it also reduced the total power connected and consumed by between 30% to 50%. This, in turn, reduced the total carbon footprint of the project. It also reduced the noise and vibration from a solution comprising aircooled chillers and pumps on a station roof. “The initial cost of the district cooling plants with associated piping network is higher than an individual standalone solution, but the payback period is much less,” says Hajaj. Also, the lifespan of district cooling plants is 25 years compared to 15, for air-cooled solutions.

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PMV1

TICKETS PLEASE DUBAI METRO IS THE WORLD’S LONGEST AUTOMATED RAIL TRANSPORT SYSTEM. AS SUCH IT WILL POSE BOTH UNIQUE CHALLENGES AND OPPORTUNITIES TO FACILITIES MANAGEMENT PROVIDER SERCO. PAUL

METRO MACHINES MORNING, NOON AND NIGHT, MACHINES OPERATED ON THE GIGANTIC DUBAI METRO BUILD. DURING THE WORK, CONSTRUCTION WEEK TOOK A TOUR OF THE RTA’S PLANT DEPARTMENT WWW.CONSTRUCTIONWEEKONLINE.COM

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PMV

1. Agiant custom gantry crane places the precast sections. 2. A line of all-terrain telescopic cranes. 3,4 & 5. Self propelled modular transporter (SPMT) moving pedestrian bridge sections. 6. Graham Larkin.

etting the first two lines of Dubai’s new metro system raised from sand to full operation in just five years is the sort of task that Brunel himself might have baulked at. If you add to it, the fact that the project had to run through built up areas and through existing road networks, you might be able to understand the difficulty of the operation. At first, Dubai’s Road and Transport Authority (RTA) searched for an engineering firm with the experience and size to deliver something of the type. Eventually they awarded a US $3.38 billion (AED12.45 billion) contract to a consortium of Japanese companies including, Mitsubishi Corporation, Obayashi Corporation, Mitsubishi Heavy Industries,

Kajima Corporation and Turkish firm Yapi Merkezi. Work began in 2005, with scores of subcontractors brought in. Amazingly there was no in-house plant department at first, but very soon it was obvious that one was needed so the ‘department that never was’ got established and underway. Headed by Graham Larkin, the new division comprised of lots of machines, and even more hardware to keep them running as well as scores of people to make it all work. Any place with a lot of kit and people, needs to be well organised, so the plant manager employed a modern approach to efficiency. “We use the Tag Plant Management System. It was originally developed for the oil industry,” explained Larkin. “I should have been a salesman for it, I’ve used it in my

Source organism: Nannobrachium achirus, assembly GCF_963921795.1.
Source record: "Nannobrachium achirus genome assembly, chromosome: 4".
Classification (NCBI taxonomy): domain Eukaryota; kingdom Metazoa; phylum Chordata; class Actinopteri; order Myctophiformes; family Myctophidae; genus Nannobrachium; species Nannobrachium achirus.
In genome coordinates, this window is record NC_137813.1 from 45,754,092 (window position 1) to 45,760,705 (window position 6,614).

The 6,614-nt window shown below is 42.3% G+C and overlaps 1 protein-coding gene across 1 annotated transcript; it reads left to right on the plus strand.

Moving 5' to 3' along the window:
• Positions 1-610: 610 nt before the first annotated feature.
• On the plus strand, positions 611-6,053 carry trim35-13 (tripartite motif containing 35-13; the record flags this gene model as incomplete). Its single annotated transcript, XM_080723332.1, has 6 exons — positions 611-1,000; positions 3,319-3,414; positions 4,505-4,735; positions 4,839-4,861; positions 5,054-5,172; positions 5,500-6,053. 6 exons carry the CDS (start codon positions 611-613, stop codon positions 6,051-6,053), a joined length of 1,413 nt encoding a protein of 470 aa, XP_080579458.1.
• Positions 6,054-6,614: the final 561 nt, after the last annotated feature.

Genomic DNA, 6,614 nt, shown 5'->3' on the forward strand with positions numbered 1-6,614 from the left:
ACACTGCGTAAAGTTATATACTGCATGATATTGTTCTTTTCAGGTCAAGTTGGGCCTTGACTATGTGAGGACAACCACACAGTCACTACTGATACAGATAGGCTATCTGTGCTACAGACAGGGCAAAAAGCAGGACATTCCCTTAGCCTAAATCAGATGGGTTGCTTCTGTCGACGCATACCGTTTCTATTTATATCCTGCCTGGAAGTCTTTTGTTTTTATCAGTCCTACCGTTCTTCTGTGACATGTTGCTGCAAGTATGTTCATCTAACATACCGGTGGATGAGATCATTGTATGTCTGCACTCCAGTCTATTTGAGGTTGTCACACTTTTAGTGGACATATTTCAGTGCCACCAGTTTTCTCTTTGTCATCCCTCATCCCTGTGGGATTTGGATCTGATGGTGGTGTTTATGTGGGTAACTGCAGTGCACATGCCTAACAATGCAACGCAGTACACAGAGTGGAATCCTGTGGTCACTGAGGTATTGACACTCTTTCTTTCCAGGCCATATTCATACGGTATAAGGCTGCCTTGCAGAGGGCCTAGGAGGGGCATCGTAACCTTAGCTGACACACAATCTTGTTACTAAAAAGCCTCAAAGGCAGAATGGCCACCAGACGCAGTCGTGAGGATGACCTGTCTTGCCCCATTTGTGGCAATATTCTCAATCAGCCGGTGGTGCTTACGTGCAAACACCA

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US $ 3.38 BILLION VALUE OF THE CONTRACT AWARDED TO THE DUBAI METRO CONSORTIUM last three or four projects,” he smiled. The computer helped log all the pieces of kit that were being bought in, along with their serial number, current location and service record. In theory, the operation was paperless, but in practice there were reams flying everywhere, as safety certificates, manuals, transfer documents and the like came in. With the system up and running, a keen team of staff started logging all the machines, from their demountable office at the Deira City Centre site. “We have a responsibility to make sure all the paperwork from our equipment and the subcontractors equipment is all in order.” Larkin said. Keeping track of all the machines on a jobsite that snakes around 166km is no walk in the park though. “It’s a difficult job, because it all comes in one day and then is out somewhere else again on another.

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“We make an arrangement to go to the site to inspect whatever the machine is. All the mandatory documents are in place and if they aren’t, no one is to use it. So we have quite a mountain of files,” he laughed. The number of machines that were being entered into the system became mind boggling. “I wouldn’t even hesitate to guess the amount of subcontractors machines there are on the job at the moment - literally thousands,” explained Larkin. “Our own equipment list

“WE MAKE AN ARRANGEMENT TO GO TO THE SITE TO INSPECT THE MACHINES. IF ALL MANDATORY DOCUMENTS ARE NOT IN PLACE, NO ONE IS TO USE IT” WWW.CONSTRUCTIONWEEKONLINE.COM